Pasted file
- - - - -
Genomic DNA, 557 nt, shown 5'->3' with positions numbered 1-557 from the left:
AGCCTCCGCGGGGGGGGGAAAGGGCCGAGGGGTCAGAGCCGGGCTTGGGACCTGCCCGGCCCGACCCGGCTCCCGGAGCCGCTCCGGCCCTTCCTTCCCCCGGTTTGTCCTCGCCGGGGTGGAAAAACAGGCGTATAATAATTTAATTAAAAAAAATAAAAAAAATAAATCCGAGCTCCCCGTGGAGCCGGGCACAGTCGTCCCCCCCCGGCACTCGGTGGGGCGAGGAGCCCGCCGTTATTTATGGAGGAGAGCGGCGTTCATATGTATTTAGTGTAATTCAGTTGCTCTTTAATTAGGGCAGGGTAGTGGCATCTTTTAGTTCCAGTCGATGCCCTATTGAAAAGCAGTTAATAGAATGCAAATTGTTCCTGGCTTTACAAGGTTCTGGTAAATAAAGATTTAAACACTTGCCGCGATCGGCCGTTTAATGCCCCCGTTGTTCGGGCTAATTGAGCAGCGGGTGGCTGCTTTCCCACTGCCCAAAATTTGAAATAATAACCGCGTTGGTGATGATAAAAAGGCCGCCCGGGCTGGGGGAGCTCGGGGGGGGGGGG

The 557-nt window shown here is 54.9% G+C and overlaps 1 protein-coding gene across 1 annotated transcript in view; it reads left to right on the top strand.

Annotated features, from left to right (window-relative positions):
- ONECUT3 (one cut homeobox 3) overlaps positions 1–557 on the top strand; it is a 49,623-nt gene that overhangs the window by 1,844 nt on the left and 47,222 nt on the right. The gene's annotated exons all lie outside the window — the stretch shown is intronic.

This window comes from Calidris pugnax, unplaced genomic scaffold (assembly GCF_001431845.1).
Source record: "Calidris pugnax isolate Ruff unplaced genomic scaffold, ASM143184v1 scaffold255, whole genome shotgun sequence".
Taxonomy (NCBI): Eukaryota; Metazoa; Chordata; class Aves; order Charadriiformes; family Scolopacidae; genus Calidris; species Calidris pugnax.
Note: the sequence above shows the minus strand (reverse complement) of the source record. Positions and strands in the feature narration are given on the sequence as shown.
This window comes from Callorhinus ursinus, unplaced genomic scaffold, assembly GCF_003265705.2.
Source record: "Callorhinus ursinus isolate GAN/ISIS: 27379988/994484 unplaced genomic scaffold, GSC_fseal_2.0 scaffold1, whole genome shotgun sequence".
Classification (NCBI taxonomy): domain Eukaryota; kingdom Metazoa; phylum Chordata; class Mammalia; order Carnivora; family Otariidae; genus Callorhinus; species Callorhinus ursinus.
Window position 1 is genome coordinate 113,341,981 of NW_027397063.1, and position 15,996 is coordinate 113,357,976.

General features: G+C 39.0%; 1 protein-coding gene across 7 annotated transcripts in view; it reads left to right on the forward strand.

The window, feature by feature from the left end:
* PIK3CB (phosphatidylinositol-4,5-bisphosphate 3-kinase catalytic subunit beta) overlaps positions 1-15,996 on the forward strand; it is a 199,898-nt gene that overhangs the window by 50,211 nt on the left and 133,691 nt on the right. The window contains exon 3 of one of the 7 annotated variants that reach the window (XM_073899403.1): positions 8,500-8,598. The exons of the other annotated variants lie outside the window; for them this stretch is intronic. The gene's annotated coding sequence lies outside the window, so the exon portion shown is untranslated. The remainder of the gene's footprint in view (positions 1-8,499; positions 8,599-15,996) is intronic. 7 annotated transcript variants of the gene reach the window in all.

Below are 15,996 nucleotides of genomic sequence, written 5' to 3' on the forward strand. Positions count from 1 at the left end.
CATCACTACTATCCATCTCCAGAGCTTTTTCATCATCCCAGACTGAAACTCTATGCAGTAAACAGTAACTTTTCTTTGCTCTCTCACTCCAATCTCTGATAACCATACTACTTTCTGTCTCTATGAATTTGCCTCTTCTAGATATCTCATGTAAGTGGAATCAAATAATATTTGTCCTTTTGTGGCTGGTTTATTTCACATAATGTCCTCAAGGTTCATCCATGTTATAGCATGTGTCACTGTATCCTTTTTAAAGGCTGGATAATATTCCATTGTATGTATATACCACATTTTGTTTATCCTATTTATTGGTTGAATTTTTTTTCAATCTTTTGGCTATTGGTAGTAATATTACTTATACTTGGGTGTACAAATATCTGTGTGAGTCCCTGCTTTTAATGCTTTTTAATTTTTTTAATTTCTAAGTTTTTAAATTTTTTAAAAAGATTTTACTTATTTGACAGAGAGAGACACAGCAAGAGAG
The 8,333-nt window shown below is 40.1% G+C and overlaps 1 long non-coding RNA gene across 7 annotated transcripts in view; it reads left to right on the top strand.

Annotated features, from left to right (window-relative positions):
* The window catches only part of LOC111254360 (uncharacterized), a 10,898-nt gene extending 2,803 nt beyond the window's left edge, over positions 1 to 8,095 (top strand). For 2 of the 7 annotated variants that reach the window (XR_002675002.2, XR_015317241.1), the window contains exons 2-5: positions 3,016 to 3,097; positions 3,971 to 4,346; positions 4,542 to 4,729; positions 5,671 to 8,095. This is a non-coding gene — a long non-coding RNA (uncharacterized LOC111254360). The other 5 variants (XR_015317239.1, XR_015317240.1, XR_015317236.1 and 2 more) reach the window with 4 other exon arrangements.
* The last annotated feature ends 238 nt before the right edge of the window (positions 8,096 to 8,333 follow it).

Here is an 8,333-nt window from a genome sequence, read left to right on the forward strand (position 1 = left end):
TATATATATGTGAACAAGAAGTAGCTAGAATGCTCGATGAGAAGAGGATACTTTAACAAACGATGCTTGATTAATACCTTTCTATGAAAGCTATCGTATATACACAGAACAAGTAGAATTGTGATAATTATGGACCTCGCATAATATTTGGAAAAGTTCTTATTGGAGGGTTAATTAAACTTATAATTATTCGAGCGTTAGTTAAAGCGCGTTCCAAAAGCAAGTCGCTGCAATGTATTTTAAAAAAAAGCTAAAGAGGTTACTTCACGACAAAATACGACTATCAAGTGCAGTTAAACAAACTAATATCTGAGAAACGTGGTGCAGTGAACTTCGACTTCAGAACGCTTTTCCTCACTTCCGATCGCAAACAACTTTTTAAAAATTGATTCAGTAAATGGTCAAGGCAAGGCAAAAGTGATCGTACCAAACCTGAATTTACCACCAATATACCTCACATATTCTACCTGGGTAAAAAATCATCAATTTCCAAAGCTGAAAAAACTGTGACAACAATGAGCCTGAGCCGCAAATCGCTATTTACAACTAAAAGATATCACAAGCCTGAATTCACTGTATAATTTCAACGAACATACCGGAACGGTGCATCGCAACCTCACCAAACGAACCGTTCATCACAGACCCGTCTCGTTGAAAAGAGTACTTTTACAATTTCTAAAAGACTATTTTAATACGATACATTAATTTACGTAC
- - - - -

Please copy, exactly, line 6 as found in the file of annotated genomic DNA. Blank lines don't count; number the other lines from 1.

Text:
This window comes from Calidris pugnax, unplaced genomic scaffold (assembly GCF_001431845.1).